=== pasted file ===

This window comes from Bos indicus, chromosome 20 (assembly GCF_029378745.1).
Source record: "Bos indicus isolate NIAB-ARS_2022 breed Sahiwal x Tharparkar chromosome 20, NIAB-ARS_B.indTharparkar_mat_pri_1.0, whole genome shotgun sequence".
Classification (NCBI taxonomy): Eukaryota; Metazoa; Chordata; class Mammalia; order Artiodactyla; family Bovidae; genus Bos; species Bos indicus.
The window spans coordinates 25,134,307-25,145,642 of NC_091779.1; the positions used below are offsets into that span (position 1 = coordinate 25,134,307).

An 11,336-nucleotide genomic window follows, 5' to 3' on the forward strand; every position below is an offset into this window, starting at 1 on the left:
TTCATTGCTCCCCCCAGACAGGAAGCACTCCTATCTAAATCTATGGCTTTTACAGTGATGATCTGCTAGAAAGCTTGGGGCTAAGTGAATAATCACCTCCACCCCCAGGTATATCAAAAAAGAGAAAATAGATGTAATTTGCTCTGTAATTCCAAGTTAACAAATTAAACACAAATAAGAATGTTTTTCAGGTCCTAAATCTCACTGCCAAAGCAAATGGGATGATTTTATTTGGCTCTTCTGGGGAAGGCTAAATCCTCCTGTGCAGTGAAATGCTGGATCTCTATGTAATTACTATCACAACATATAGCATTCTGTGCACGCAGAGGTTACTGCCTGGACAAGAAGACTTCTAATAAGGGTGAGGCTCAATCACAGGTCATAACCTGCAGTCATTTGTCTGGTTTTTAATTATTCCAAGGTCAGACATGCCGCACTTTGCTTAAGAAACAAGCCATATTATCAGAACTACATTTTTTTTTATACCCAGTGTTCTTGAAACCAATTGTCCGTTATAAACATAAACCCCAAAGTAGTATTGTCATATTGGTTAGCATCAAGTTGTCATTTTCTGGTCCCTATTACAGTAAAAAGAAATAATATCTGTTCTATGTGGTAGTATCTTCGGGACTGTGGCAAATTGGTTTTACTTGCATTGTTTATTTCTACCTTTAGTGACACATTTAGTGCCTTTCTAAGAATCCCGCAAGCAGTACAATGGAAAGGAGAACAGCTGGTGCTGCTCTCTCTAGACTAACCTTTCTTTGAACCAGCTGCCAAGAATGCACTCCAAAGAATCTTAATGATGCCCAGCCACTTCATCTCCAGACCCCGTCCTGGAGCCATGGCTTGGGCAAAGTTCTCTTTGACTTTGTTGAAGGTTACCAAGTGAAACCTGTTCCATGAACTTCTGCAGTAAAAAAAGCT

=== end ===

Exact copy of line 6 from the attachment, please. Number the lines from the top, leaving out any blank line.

TTCATTGCTCCCCCCAGACAGGAAGCACTCCTATCTAAATCTATGGCTTTTACAGTGATGATCTGCTAGAAAGCTTGGGGCTAAGTGAATAATCACCTCCACCCCCAGGTATATCAAAAAAGAGAAAATAGATGTAATTTGCTCTGTAATTCCAAGTTAACAAATTAAACACAAATAAGAATGTTTTTCAGGTCCTAAATCTCACTGCCAAAGCAAATGGGATGATTTTATTTGGCTCTTCTGGGGAAGGCTAAATCCTCCTGTGCAGTGAAATGCTGGATCTCTATGTAATTACTATCACAACATATAGCATTCTGTGCACGCAGAGGTTACTGCCTGGACAAGAAGACTTCTAATAAGGGTGAGGCTCAATCACAGGTCATAACCTGCAGTCATTTGTCTGGTTTTTAATTATTCCAAGGTCAGACATGCCGCACTTTGCTTAAGAAACAAGCCATATTATCAGAACTACATTTTTTTTTATACCCAGTGTTCTTGAAACCAATTGTCCGTTATAAACATAAACCCCAAAGTAGTATTGTCATATTGGTTAGCATCAAGTTGTCATTTTCTGGTCCCTATTACAGTAAAAAGAAATAATATCTGTTCTATGTGGTAGTATCTTCGGGACTGTGGCAAATTGGTTTTACTTGCATTGTTTATTTCTACCTTTAGTGACACATTTAGTGCCTTTCTAAGAATCCCGCAAGCAGTACAATGGAAAGGAGAACAGCTGGTGCTGCTCTCTCTAGACTAACCTTTCTTTGAACCAGCTGCCAAGAATGCACTCCAAAGAATCTTAATGATGCCCAGCCACTTCATCTCCAGACCCCGTCCTGGAGCCATGGCTTGGGCAAAGTTCTCTTTGACTTTGTTGAAGGTTACCAAGTGAAACCTGTTCCATGAACTTCTGCAGTAAAAAAAGCT